Get it Together: Categorizing and Recording Transactions

Bookkeeping Tips

Get it Together: Categorizing and Recording Transactions


Heather Pranitis

Get it Together: Categorizing and Recording Transactions

I like to think that bookkeeping is sexy. I mean, who doesn’t love a list of their month’s transactions recorded in one neat report. <Cue the bow-chicka-bow-wow music!>

Not there with me? Your accountant is sure to think you’re dreamy if you get your business transactions in order before tax time. It will save you time and money and help you manage your business finances better—so your bottom line is sexier too.

Most online bookkeeping systems allow you to connect your bank feed directly to the program. This saves you the time of manually entering each time you spent (or made) money over the last month. But you also need to know where, in your business, you’re spending. That’s where categories come in.

Transaction categories put each type of expense or income into a neat little bucket. They keep your books clean, so come tax time there’s no guessing at what you bought for $127 at Amazon and how it fits into your business.

Categorizing Income

No matter what type of business you have, your income likely comes from different sources. If you’re a service-based business, you may offer more than one service. When you track how much each service brings in, you can determine best pricing practices and whether a service is a valuable piece of your business. (Is it really making you money, or are you spending more time on this service than it’s worth?) For product-based businesses, tracking revenue for specific products helps you determine whether you’re making money on the product once you subtract production costs.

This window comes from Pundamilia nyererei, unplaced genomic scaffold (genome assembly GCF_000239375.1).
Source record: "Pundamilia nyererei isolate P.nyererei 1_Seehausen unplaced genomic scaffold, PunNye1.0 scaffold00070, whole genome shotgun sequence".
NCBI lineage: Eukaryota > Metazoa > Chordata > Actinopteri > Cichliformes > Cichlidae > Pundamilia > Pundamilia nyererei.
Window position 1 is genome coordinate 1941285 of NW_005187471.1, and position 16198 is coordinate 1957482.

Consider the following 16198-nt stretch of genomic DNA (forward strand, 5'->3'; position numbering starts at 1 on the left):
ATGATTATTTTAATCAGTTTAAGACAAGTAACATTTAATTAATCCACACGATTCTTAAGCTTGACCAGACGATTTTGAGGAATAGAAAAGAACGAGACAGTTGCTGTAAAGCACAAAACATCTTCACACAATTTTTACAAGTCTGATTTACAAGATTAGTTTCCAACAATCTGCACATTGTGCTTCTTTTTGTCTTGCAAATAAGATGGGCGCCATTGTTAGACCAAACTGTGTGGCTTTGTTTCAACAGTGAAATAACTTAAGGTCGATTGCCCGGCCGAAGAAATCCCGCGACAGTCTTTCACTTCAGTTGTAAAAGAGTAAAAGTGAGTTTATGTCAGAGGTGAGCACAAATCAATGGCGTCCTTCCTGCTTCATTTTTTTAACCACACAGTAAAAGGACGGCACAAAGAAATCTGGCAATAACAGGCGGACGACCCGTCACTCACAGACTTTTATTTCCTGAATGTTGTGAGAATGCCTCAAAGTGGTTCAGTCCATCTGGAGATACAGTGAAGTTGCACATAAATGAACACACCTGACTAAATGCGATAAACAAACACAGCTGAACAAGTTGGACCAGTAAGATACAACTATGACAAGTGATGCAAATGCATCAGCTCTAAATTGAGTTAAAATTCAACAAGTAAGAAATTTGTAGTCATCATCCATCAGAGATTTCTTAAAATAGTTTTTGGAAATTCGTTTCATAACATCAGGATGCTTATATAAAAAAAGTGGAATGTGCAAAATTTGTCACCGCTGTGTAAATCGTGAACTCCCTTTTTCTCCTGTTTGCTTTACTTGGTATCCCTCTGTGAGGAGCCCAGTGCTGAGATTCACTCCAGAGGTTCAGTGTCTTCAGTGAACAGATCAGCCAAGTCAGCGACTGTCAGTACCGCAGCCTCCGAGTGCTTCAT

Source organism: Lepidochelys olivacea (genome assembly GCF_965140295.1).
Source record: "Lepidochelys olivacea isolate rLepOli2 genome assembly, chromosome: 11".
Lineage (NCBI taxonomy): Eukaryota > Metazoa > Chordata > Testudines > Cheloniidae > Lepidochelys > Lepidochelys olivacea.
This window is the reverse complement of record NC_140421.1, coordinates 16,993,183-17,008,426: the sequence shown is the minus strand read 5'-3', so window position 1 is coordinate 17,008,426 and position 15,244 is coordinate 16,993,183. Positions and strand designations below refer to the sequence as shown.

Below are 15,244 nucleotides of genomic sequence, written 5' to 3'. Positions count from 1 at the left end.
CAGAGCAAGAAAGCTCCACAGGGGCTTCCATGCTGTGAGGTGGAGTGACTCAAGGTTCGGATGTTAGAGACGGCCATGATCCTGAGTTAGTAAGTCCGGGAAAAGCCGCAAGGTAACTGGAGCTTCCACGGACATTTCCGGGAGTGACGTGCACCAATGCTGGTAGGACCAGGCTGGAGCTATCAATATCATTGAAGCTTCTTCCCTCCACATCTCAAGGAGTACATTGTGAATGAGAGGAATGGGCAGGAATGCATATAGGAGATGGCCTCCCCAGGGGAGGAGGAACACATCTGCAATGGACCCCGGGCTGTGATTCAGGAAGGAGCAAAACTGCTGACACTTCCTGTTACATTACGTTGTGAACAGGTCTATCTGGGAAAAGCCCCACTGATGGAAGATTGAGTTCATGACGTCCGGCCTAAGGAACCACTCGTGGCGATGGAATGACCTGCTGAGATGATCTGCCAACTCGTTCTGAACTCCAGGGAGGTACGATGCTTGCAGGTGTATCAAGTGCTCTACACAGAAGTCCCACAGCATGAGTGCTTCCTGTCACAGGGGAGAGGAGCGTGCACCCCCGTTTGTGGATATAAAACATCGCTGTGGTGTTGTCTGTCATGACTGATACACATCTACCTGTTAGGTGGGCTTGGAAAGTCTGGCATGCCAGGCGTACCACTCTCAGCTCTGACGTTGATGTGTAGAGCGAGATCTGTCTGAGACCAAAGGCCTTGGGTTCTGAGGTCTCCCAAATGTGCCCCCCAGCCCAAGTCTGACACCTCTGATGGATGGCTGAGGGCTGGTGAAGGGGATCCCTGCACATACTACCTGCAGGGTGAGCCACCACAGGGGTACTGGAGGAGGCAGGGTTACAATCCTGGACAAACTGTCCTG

Make a list of all the ways your business receives revenue. If you get stuck, take a look at your last bank statement. List all the different types  of services and products, as well as any commissions, affiliate income, interest, rent, etc.

Categorizing Expenses

Even if you’re a small business in a home office, there is still an expense to doing business. Your laptop wasn’t free and you probably use your phone and internet to conduct business. Knowing your expenses can help you plan for the future and ensure that you’re staying in the green. But most of all, when you categorize your expenses you can see where you’re overspending and where you can cut back.

Make a list of every regular expenditure in your business. How much are you spending on gas, shipping, supplies, subscriptions, client gifts, software? Take a look at your business bank statement to help you through this process. (And if you’re finding that you’re seeping cash a bit, it may be due to those subscriptions. Read my recent blog about this and clean it up!)

Automating It

A digital age bonus is that you can set up your bookkeeping system to automatically categorize transactions. This lets you quickly see the cost of providing a product or service—or of simply keeping the doors open. It also makes tax time much less taxing because your accountant can simply pull your reports, making it much easier to report on office supplies, education and training, business travel and gifts.

If you don’t already have categories set aside for your income and expenses, it’s time to get it together. Make those numbers sexier for your accountant.


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